Great, great. But what’s the use?
What’s the use you say, old chap? What’s the use of knowing how to create hypercubes? Why, quite a lot actually. Aside from the cool realization that you just used your imagination to waltz through an advanced math/geometry class, hypercubes such as the 4D one in the figure (e) have lots of uses.
One is aesthetic. As you can see in the figure below (Figure 2), the Grande Arche in Paris, France is quite a beauty, and one hell of a tourist attraction. It looks so futuristic to me too. It’s inspired by a 4D hypercube such as the one shown above in Figure 1 (e).
Another is that hypercubes are used in supercomputing, or computing that involves trillions upon trillions of data. Supercomputing is necessary and used in weather modeling and prediction, aircraft design, and other scientific and compute-intensive areas and applications. The interconnections of the computers are in 4 or more dimensional hypercubes.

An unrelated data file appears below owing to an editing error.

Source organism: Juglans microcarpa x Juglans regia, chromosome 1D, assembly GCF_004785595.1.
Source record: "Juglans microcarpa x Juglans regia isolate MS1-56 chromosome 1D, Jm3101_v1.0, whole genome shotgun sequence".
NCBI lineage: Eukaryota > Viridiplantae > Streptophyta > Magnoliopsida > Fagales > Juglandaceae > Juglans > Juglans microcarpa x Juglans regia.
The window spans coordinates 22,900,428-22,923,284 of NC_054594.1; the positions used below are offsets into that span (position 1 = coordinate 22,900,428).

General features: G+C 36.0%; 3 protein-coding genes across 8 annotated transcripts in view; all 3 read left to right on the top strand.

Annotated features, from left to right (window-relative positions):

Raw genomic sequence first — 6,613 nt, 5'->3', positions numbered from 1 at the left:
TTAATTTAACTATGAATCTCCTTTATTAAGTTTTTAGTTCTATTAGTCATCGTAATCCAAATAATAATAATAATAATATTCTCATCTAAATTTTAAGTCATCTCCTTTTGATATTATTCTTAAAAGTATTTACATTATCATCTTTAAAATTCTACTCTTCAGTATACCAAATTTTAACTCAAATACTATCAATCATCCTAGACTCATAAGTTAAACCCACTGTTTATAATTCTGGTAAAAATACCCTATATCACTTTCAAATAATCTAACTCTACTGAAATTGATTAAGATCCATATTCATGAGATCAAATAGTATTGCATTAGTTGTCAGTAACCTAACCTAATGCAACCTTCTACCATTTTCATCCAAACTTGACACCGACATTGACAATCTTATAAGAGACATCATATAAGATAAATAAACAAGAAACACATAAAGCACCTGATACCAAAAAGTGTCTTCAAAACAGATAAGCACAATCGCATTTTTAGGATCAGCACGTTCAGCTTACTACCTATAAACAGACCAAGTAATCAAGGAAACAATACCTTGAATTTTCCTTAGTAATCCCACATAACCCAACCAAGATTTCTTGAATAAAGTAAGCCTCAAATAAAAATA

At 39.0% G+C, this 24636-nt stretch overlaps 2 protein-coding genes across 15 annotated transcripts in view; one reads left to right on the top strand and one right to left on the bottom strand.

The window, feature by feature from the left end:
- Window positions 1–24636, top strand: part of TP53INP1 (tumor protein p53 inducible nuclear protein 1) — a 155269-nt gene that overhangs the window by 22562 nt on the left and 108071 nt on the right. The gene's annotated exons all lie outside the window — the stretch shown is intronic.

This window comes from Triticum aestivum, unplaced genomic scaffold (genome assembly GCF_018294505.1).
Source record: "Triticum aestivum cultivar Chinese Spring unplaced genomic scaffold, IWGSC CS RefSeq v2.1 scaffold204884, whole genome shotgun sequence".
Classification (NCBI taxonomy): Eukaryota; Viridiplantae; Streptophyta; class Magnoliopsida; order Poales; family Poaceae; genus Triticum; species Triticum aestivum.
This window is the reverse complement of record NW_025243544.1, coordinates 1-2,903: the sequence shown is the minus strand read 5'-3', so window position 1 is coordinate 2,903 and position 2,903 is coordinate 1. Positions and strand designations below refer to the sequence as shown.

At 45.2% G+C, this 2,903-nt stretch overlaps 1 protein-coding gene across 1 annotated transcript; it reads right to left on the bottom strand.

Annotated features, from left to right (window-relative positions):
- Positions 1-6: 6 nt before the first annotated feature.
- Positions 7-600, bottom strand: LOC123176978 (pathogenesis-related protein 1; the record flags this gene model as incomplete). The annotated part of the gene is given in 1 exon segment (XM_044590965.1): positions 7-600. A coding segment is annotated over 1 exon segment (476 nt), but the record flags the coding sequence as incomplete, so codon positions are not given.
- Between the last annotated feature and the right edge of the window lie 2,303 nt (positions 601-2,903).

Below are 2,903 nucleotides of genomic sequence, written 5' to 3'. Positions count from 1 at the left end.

And lots more. In fact, we may still discover more uses for hypercubes in the future. When hypercubes were first realized and imagined many many years ago, mathematicians didn’t really know what good they were for. It was just that it was their work to do math, they were curious, bored, or something in between. What they didn’t realize is that their work would pave for more wonders which our generation now enjoy and is rarely aware of.
So, still think math (or at least more than one area of knowledge in it) isn’t for you? Or that it’s hard to get into advanced math? If you don’t think so, or that you’ve slightly changed your opinion about the topic (about math not being for everyone) then my article has somehow served its purpose. If not, then keep reading my future posts on how everyone can do, use, and even love math as I do. Perhaps even more. 🙂
Resources, references, and further reading
- Wikipedia page on hypercubes: http://en.wikipedia.org/wiki/Hypercube
- Wikipedia page on The Grande Arche: http://en.wikipedia.org/wiki/Grande_Arche
- Wikipedia page on the use of hypercubes in complex computing: http://en.wikipedia.org/wiki/MIMD